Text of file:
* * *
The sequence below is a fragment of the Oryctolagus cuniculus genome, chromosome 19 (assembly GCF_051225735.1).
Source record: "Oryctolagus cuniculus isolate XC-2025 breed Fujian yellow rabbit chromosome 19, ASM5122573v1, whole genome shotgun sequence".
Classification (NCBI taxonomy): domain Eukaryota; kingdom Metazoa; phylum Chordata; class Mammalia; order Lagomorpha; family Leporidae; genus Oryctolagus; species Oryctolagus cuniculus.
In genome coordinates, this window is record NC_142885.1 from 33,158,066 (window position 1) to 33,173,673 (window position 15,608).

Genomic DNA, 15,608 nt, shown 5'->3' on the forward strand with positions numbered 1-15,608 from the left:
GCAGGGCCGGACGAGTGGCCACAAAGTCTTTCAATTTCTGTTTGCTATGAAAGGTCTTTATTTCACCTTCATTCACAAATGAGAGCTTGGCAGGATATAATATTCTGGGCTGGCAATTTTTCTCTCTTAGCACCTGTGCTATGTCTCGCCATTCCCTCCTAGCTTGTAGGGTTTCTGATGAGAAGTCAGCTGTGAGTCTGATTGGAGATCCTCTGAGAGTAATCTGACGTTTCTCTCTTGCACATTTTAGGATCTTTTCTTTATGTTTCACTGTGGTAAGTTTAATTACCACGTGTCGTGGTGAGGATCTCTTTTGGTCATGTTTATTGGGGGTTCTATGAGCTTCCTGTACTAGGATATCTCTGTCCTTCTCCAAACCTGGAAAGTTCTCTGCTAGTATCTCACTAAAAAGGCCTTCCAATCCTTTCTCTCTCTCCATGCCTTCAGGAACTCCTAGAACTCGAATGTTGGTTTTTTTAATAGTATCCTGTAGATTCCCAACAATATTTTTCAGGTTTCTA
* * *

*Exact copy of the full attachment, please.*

The sequence below is a fragment of the Oryctolagus cuniculus genome, chromosome 19 (assembly GCF_051225735.1).
Source record: "Oryctolagus cuniculus isolate XC-2025 breed Fujian yellow rabbit chromosome 19, ASM5122573v1, whole genome shotgun sequence".
Classification (NCBI taxonomy): domain Eukaryota; kingdom Metazoa; phylum Chordata; class Mammalia; order Lagomorpha; family Leporidae; genus Oryctolagus; species Oryctolagus cuniculus.
In genome coordinates, this window is record NC_142885.1 from 33,158,066 (window position 1) to 33,173,673 (window position 15,608).

Genomic DNA, 15,608 nt, shown 5'->3' on the forward strand with positions numbered 1-15,608 from the left:
GCAGGGCCGGACGAGTGGCCACAAAGTCTTTCAATTTCTGTTTGCTATGAAAGGTCTTTATTTCACCTTCATTCACAAATGAGAGCTTGGCAGGATATAATATTCTGGGCTGGCAATTTTTCTCTCTTAGCACCTGTGCTATGTCTCGCCATTCCCTCCTAGCTTGTAGGGTTTCTGATGAGAAGTCAGCTGTGAGTCTGATTGGAGATCCTCTGAGAGTAATCTGACGTTTCTCTCTTGCACATTTTAGGATCTTTTCTTTATGTTTCACTGTGGTAAGTTTAATTACCACGTGTCGTGGTGAGGATCTCTTTTGGTCATGTTTATTGGGGGTTCTATGAGCTTCCTGTACTAGGATATCTCTGTCCTTCTCCAAACCTGGAAAGTTCTCTGCTAGTATCTCACTAAAAAGGCCTTCCAATCCTTTCTCTCTCTCCATGCCTTCAGGAACTCCTAGAACTCGAATGTTGGTTTTTTTAATAGTATCCTGTAGATTCCCAACAATATTTTTCAGGTTTCTA